Secondhand fashion: Is it really good for Africa?
Used or surplus clothing from Western countries often ends up in Africa. Whether that’s good remains open to question.
Midday in Gikomba, the biggest market in Nairobi, Kenya. One trader urges shoppers to buy his vintage trousers. Others sell t-shirts, sweatshirts, hoodies, most with Western fashion brand labels. Some clothes have the names of American colleges emblazoned on the front.
Kenya is one of Africa’s biggest importers of secondhand clothing, in 2019 importing some 185,000 tonnes. These clothes called mitumba in Kenya after the Swahili word for “bundles” form the bulk of Kenyans’ fashion choices: an estimated 91.5 percent of households buy secondhand clothing priced at Ksh 1000 (around $9) and below.
Commentators remain divided as to whether this is an encouraging sign of a circular economy at work or a problematic barrier in the way of economic survival of African countries’ own textile industries.
The mitumba industry is an important source of revenue for the Kenyan government: taxes raised from this sector amount to Ksh 12 billion ($107 million) a year. In every African country where secondhand clothes are imported, they bear different names. In Zambia, they are called salaula selected by rummaging. In Ghana, they are called obroni wawu dead white men’s clothes.
In wealthy Western countries, the average individual doesn’t wear clothes for long. It is estimated that a typical American throws away approximately 37 kilograms of clothing a year. Rather than discard clothes, Westerners are encouraged to donate them to charities. However, according to the charity Oxfam, an estimated 70 percent of clothes donated in Europe end up in Africa in 2015.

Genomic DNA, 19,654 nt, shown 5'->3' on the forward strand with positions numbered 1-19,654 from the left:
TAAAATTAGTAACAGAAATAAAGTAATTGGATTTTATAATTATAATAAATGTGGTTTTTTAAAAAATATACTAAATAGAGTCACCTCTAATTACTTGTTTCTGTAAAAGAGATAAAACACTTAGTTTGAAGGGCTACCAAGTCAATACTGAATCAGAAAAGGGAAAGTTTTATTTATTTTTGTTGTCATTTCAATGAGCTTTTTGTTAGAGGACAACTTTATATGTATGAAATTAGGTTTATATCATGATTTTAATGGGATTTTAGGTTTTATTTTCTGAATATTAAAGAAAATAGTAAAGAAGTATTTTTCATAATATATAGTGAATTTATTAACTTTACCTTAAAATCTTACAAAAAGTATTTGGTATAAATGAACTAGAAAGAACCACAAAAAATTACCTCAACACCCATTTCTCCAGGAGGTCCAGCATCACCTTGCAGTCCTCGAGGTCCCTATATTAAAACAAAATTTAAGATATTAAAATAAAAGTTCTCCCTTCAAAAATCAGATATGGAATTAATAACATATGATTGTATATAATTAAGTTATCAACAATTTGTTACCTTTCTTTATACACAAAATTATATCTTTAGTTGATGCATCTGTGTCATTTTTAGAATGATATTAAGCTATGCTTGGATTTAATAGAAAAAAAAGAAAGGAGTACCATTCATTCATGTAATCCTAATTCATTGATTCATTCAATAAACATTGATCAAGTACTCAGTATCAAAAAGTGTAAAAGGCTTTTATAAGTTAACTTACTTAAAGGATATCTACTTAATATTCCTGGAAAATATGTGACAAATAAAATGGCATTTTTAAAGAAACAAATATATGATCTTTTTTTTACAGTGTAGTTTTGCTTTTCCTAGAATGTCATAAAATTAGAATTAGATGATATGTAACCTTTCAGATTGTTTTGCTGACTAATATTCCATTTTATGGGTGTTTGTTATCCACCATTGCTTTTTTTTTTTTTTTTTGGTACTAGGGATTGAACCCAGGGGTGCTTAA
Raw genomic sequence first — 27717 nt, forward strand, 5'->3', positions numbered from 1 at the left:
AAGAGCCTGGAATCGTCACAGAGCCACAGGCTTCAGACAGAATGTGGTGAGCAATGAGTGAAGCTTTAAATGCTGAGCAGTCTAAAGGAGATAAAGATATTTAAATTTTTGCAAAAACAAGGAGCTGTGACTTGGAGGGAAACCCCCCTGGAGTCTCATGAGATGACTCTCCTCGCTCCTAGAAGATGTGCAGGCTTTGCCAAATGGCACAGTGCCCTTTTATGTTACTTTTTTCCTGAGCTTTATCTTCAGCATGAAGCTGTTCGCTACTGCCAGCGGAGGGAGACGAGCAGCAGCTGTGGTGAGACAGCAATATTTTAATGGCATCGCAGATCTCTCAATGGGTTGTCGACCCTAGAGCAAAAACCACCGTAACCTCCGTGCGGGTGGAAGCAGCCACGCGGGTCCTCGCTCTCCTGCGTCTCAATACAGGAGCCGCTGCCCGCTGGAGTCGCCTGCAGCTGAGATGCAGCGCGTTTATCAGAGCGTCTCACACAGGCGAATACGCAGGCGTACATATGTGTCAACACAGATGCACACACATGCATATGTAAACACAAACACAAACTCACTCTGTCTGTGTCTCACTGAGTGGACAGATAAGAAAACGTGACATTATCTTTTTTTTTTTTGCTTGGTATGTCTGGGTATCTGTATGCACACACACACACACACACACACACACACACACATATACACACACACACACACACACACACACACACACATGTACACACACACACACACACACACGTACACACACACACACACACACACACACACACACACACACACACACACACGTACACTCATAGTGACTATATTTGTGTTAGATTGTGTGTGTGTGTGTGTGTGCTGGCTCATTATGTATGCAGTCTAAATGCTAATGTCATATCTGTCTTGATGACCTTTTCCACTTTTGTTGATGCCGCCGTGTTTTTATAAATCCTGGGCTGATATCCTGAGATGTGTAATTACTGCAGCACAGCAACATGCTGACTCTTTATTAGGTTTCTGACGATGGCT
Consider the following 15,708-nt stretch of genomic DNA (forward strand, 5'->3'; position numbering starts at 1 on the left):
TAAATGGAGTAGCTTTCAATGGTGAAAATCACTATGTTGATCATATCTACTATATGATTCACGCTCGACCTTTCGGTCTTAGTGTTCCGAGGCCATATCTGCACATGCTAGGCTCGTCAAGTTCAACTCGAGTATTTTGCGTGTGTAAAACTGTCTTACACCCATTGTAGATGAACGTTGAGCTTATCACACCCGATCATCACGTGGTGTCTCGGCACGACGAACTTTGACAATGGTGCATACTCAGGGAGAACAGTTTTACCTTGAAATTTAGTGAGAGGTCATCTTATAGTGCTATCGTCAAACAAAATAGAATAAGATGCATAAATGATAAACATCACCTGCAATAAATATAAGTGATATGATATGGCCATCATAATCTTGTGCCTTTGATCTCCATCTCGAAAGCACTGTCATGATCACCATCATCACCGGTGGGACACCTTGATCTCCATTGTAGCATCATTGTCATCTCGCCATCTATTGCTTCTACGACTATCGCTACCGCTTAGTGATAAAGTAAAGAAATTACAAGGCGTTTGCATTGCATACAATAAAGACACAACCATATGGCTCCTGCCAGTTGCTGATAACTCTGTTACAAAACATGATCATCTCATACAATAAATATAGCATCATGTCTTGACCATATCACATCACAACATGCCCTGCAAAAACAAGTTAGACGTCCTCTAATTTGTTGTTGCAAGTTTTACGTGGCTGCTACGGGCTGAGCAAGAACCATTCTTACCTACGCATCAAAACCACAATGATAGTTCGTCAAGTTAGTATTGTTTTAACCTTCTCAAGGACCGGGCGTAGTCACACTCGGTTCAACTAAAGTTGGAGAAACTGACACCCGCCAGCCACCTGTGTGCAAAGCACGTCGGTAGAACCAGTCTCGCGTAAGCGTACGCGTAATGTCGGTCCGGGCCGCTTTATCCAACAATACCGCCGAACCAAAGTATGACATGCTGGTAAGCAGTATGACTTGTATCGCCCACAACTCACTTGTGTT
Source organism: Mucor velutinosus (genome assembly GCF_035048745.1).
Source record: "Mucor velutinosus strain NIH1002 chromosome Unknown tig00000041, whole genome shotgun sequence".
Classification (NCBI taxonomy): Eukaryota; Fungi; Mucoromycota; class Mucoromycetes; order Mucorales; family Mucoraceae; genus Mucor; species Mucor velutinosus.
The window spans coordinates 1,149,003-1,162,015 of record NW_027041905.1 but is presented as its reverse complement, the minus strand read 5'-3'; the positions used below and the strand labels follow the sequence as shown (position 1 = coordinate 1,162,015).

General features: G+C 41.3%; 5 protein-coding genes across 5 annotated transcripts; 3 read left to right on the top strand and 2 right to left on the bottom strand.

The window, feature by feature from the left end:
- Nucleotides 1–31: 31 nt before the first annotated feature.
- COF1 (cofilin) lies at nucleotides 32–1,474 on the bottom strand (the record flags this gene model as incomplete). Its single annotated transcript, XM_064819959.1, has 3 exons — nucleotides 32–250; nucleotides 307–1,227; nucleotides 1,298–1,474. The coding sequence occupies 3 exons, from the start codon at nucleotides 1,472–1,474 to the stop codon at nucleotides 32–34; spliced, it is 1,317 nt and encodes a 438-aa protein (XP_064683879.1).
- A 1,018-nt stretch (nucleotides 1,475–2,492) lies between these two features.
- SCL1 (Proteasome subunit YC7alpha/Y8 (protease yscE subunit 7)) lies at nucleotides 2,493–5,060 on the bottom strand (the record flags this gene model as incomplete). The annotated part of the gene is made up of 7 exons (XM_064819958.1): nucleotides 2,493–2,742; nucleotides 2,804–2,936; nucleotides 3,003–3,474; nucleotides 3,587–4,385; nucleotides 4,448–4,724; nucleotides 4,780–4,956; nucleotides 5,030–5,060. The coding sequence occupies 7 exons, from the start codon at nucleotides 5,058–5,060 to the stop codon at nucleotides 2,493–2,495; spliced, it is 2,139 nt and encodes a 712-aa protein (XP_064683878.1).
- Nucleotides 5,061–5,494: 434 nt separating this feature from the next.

Supporters of this approach argue that donating clothes in this way is a circular means of dealing with clothing waste. Jackie King, executive director of Secondary Materials and Recycled Textiles Association (Smart), representing 40 American used clothes exporters, says that what they do “helps to contribute to a circular economy, where things are being used to their fullest extent”.
However, keeping clothes in use for longer periods of time is not the same as circularity. “Secondhand exporters can rebrand the trade as many times as they want, but unless they work in partnership with markets like Kantamanto, it’s just greenwashing,” says Liz Ricketts, director of The OR Foundation, a Ghana-based nonprofit that has investigated the influx of secondhand clothing in the country. “The trade has been called ‘charity, ‘recycling’, ‘diversion’ and now many people call it ‘circular’. But none of these labels is accurate. Simply moving clothing from one place to another does not make it circular.”